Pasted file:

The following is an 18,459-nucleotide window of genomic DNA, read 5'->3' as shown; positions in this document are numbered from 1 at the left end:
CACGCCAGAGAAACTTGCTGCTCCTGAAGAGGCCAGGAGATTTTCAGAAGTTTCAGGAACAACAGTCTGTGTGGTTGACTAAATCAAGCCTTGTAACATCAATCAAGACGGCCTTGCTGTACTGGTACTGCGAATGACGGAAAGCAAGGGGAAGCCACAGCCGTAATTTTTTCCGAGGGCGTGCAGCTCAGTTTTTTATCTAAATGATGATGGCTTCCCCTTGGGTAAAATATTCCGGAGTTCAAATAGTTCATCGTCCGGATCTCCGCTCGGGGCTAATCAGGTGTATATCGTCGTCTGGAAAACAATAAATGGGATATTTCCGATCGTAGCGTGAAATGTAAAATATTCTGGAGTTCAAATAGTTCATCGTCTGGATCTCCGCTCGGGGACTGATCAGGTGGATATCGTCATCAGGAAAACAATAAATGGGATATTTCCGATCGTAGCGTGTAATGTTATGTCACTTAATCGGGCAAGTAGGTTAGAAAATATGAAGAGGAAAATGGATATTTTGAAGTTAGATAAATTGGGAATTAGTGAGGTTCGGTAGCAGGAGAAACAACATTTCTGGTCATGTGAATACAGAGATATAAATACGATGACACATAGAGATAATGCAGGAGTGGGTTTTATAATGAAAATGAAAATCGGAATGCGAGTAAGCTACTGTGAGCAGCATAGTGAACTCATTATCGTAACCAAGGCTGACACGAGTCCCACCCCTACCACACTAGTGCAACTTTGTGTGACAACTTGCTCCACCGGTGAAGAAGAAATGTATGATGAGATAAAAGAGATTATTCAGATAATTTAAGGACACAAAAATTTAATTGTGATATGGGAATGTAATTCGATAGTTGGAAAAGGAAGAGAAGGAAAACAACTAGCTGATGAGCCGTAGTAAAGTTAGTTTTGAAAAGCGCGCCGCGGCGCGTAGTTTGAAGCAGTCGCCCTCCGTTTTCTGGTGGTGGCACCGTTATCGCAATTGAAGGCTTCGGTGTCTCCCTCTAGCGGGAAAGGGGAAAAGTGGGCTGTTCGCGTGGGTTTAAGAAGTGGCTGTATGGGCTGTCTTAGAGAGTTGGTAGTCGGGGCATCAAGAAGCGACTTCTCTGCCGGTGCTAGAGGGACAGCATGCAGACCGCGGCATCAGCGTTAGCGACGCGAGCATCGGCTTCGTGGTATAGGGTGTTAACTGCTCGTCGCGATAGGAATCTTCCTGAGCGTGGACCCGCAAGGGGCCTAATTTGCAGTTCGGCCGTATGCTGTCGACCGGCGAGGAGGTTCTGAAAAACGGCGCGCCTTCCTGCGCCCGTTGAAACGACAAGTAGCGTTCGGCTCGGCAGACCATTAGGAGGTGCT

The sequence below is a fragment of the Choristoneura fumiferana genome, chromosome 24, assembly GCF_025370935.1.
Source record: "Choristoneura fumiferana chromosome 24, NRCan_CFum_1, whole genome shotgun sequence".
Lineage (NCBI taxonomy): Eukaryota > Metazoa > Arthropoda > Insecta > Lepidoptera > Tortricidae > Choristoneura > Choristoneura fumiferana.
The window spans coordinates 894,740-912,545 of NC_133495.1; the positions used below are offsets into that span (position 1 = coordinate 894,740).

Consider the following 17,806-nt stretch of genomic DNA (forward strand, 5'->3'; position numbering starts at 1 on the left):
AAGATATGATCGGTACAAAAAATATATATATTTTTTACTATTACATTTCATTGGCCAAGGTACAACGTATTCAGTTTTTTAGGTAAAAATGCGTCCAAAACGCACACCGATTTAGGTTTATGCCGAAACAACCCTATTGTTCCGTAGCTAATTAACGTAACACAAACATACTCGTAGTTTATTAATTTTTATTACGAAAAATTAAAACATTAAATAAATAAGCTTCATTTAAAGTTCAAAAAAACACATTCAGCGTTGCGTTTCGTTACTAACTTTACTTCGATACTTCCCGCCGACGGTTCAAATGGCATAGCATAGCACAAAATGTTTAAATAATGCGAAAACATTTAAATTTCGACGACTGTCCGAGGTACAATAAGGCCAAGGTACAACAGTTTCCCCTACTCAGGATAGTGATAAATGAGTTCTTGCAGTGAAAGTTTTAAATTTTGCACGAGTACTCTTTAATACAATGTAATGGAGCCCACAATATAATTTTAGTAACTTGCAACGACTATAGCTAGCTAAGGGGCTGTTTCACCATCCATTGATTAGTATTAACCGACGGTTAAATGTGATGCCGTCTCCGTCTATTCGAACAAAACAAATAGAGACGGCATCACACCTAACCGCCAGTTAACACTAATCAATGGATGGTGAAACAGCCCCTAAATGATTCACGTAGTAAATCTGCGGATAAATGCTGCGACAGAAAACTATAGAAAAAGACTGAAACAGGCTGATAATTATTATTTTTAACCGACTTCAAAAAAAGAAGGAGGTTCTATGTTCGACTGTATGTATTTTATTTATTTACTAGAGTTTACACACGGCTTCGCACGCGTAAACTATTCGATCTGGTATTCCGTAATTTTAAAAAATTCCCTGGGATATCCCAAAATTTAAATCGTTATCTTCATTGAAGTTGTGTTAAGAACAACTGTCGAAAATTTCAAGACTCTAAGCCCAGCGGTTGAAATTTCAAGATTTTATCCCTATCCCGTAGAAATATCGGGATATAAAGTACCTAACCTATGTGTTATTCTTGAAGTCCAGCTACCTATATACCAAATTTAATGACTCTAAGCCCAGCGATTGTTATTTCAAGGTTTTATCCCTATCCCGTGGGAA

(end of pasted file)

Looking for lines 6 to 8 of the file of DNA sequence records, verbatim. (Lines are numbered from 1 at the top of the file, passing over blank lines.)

The window spans coordinates 894,740-912,545 of NC_133495.1; the positions used below are offsets into that span (position 1 = coordinate 894,740).

Consider the following 17,806-nt stretch of genomic DNA (forward strand, 5'->3'; position numbering starts at 1 on the left):
AAGATATGATCGGTACAAAAAATATATATATTTTTTACTATTACATTTCATTGGCCAAGGTACAACGTATTCAGTTTTTTAGGTAAAAATGCGTCCAAAACGCACACCGATTTAGGTTTATGCCGAAACAACCCTATTGTTCCGTAGCTAATTAACGTAACACAAACATACTCGTAGTTTATTAATTTTTATTACGAAAAATTAAAACATTAAATAAATAAGCTTCATTTAAAGTTCAAAAAAACACATTCAGCGTTGCGTTTCGTTACTAACTTTACTTCGATACTTCCCGCCGACGGTTCAAATGGCATAGCATAGCACAAAATGTTTAAATAATGCGAAAACATTTAAATTTCGACGACTGTCCGAGGTACAATAAGGCCAAGGTACAACAGTTTCCCCTACTCAGGATAGTGATAAATGAGTTCTTGCAGTGAAAGTTTTAAATTTTGCACGAGTACTCTTTAATACAATGTAATGGAGCCCACAATATAATTTTAGTAACTTGCAACGACTATAGCTAGCTAAGGGGCTGTTTCACCATCCATTGATTAGTATTAACCGACGGTTAAATGTGATGCCGTCTCCGTCTATTCGAACAAAACAAATAGAGACGGCATCACACCTAACCGCCAGTTAACACTAATCAATGGATGGTGAAACAGCCCCTAAATGATTCACGTAGTAAATCTGCGGATAAATGCTGCGACAGAAAACTATAGAAAAAGACTGAAACAGGCTGATAATTATTATTTTTAACCGACTTCAAAAAAAGAAGGAGGTTCTATGTTCGACTGTATGTATTTTATTTATTTACTAGAGTTTACACACGGCTTCGCACGCGTAAACTATTCGATCTGGTATTCCGTAATTTTAAAAAATTCCCTGGGATATCCCAAAATTTAAATCGTTATCTTCATTGAAGTTGTGTTAAGAACAACTGTCGAAAATTTCAAGACTCTAAGCCCAGCGGTTGAAATTTCAAGATTTTATCCCTATCCCGTAGAAATATCGGGATATAAAGTACCTAACCTATGTGTTATTCTTGAAGTCCAGCTACCTATATACCAAATTTAATGACTCTAAGCCCAGCGATTGTTATTTCAAGGTTTTATCCCTATCCCGTGGGAA